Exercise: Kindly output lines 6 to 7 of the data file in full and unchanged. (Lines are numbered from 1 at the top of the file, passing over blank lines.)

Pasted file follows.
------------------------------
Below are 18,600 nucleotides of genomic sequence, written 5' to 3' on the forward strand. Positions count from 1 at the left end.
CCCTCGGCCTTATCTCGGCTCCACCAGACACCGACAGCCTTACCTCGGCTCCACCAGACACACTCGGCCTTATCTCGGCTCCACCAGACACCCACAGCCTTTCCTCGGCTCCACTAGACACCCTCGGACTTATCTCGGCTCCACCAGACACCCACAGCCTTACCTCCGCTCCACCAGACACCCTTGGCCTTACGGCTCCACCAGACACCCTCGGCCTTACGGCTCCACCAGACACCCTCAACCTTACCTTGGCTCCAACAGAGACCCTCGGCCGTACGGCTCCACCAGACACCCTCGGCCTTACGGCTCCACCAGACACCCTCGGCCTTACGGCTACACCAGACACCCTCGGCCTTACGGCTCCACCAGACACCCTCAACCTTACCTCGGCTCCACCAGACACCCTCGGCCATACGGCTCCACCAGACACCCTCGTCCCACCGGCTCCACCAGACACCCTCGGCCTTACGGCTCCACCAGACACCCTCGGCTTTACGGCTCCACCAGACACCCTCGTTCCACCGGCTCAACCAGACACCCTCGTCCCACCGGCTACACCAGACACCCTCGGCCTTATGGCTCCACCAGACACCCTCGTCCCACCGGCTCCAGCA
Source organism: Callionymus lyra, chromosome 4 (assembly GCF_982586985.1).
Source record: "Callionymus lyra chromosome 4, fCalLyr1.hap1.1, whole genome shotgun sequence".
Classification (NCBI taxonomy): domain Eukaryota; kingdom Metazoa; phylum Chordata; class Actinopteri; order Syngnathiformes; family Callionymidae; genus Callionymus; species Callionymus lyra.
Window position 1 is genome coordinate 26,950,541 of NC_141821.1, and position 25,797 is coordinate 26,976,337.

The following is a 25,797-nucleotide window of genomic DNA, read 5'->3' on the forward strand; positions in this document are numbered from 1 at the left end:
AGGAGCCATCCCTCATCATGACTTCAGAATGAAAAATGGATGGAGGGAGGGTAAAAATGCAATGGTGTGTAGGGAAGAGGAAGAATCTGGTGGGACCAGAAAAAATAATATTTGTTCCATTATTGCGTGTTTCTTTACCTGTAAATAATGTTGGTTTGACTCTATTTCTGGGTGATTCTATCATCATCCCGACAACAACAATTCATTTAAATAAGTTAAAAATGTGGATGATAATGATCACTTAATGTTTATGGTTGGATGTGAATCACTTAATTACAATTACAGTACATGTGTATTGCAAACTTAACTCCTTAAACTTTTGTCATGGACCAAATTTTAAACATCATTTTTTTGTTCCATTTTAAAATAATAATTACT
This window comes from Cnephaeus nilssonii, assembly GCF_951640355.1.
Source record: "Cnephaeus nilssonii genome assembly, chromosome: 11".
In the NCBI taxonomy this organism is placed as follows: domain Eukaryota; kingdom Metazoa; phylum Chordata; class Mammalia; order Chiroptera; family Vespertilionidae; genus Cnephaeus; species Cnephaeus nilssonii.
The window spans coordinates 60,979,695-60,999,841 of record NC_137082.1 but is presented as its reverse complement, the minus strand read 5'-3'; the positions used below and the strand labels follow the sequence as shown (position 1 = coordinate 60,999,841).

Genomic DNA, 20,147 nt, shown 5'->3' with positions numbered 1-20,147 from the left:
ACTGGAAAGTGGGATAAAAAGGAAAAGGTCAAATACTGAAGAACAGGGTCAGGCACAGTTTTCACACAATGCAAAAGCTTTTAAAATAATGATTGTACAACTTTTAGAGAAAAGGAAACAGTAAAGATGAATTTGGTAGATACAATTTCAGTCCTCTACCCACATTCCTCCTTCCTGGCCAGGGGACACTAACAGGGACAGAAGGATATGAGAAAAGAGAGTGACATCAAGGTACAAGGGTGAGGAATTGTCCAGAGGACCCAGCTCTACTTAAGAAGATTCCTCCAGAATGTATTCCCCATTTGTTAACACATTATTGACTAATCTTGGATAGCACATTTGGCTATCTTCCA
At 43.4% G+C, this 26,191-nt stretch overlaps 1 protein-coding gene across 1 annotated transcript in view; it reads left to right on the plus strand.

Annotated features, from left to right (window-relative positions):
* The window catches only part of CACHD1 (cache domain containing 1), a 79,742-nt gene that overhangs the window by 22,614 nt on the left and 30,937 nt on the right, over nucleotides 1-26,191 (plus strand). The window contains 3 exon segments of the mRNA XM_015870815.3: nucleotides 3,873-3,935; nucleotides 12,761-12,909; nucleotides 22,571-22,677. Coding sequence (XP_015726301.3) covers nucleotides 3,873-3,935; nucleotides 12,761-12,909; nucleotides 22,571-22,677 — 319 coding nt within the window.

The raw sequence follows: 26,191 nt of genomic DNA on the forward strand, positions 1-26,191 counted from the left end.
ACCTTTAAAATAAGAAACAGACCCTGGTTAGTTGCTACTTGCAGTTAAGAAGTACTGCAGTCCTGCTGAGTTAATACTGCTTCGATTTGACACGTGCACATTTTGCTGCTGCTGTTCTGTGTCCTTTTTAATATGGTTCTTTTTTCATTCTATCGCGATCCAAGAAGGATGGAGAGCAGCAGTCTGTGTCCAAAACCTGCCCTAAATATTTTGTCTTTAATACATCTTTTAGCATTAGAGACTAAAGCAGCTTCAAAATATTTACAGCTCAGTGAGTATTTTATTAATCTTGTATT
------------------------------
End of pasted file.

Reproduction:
Window position 1 is genome coordinate 26,950,541 of NC_141821.1, and position 25,797 is coordinate 26,976,337.

The following is a 25,797-nucleotide window of genomic DNA, read 5'->3' on the forward strand; positions in this document are numbered from 1 at the left end: